This wasn’t the first time the FDA issued a ketamine warning. Early last year, the agency published a health risk alert regarding the at-home use of compounded ketamine nasal spray. 

Given the lack of FDA approval, is ketamine unsafe or ineffective?

That ketamine is not FDA-approved for the treatment of any psychiatric disorder doesn’t mean that the drug isn’t effective, says David Feifel, MD, PhD, director of Kadima Neuropsychiatry Institute. He’s been working with ketamine for 15 years. 

“FDA approval is a function of a lot of things, including economics.There’s a long application system, and the process costs hundreds of millions of dollars. Ketamine is off-patent and it’s old, so no one owns rights for it,” Dr. Feifel says. “But any drug company would be thrilled to get ketamine in their roster if they could have rights to it.”

But there are routes to a patent. “You can get a patent on a drug compound, or a method patent, which can take an old drug and give it a new purpose. That you can get approved,” Dr. Feifel clarifies. 

Dr. Feifel says that even without FDA approval, “Nobody in psychiatry who is reasonable would disagree that ketamine is a blockbuster and breakthrough for psychiatric disorders. Data are very clear at this point, even though there's skepticism.”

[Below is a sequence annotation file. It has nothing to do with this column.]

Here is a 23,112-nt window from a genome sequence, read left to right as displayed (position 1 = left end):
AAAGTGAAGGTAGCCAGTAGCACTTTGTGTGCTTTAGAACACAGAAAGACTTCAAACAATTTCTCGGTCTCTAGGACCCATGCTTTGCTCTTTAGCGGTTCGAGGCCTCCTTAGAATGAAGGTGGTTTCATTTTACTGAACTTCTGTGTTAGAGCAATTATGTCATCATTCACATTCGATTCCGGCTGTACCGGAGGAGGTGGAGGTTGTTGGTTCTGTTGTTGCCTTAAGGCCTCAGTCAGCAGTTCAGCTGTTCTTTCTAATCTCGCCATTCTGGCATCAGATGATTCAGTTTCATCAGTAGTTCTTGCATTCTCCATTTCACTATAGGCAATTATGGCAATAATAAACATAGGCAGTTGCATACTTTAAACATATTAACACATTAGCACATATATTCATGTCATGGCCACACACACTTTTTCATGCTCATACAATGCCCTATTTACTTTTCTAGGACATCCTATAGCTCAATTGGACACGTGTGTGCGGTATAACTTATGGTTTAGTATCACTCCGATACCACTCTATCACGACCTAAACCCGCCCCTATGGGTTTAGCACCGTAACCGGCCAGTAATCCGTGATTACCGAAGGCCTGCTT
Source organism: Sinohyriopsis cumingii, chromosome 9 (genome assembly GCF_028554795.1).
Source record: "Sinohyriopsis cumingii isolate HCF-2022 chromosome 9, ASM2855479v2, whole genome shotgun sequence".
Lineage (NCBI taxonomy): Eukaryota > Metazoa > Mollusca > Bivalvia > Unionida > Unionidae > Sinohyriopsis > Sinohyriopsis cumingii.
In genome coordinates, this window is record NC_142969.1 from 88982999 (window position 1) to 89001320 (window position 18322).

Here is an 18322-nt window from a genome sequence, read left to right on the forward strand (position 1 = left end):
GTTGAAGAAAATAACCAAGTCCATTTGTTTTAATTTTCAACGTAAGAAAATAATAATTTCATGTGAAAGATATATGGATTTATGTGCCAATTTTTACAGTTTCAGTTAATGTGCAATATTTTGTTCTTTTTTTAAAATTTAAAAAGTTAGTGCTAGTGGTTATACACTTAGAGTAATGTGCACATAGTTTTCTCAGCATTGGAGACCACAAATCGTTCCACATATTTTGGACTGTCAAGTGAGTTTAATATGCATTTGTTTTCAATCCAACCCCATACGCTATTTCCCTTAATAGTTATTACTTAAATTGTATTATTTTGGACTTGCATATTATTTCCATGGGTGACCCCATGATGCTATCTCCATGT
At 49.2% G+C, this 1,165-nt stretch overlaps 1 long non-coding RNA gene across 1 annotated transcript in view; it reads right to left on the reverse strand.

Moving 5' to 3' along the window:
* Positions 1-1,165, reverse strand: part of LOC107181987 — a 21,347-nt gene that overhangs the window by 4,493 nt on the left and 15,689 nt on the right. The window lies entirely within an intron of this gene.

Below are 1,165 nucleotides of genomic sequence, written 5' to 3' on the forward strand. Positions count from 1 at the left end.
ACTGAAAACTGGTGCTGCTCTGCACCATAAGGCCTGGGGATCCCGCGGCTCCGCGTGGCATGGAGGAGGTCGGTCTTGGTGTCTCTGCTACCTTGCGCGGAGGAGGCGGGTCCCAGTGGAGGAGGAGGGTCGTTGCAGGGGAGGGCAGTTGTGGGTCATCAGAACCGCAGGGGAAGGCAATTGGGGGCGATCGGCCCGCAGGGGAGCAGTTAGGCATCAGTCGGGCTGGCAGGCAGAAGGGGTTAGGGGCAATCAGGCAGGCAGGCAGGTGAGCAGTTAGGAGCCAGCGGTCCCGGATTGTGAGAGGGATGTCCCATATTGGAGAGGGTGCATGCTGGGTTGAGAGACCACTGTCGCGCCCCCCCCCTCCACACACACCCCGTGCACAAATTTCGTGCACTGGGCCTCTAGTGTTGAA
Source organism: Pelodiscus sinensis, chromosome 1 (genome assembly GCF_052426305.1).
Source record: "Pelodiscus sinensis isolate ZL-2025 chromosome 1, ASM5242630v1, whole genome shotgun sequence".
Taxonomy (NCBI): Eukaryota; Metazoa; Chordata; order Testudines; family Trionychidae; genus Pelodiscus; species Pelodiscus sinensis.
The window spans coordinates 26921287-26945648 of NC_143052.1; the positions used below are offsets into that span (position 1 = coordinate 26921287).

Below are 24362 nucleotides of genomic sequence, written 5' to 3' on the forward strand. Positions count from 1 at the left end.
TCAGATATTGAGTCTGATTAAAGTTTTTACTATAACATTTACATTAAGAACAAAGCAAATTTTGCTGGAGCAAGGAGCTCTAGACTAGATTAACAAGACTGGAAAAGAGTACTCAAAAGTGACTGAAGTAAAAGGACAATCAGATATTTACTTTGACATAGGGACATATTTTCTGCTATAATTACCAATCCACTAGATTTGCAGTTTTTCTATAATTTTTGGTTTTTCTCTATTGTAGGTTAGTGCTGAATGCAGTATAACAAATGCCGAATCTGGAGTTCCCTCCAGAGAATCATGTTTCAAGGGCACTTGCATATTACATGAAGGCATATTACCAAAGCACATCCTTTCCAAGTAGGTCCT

According to a 2021 review published Frontiers in Neuroscience, “[K]etamine can make a genuine leap forward in the therapy of depression. Its clear effectiveness in reducing symptoms of depression and suicidal ideation, either after a single administration, or especially when administered repeatedly in addition to another antidepressant, is an extremely promising factor in the treatment of depression.”[]

The authors also write that, from a pharmacological point of view, “the rapid antidepressant effect and the sustained antidepressant effect of ketamine are both intriguing and puzzling; the former because unlike other antidepressant drugs, it manifests within a matter of hours of infusion; the latter because it continues to be observed well beyond the point when the concentration of ketamine in the plasma is pharmacologically irrelevant.”

Regarding the issue of safety, it really comes down to how ketamine is being prescribed and taken, Dr. Feifel says. 

“Many providers are jumping into this because it’s a business model with no experience. They often don’t have the training, so we see a lot of non mental health specialists giving infusions and treating psychiatric illness,” Dr. Feifel says. For the highest-risk patients, like those with treatment-resistant depression, they may be treated by those who are the least trained, Dr. Feifel adds.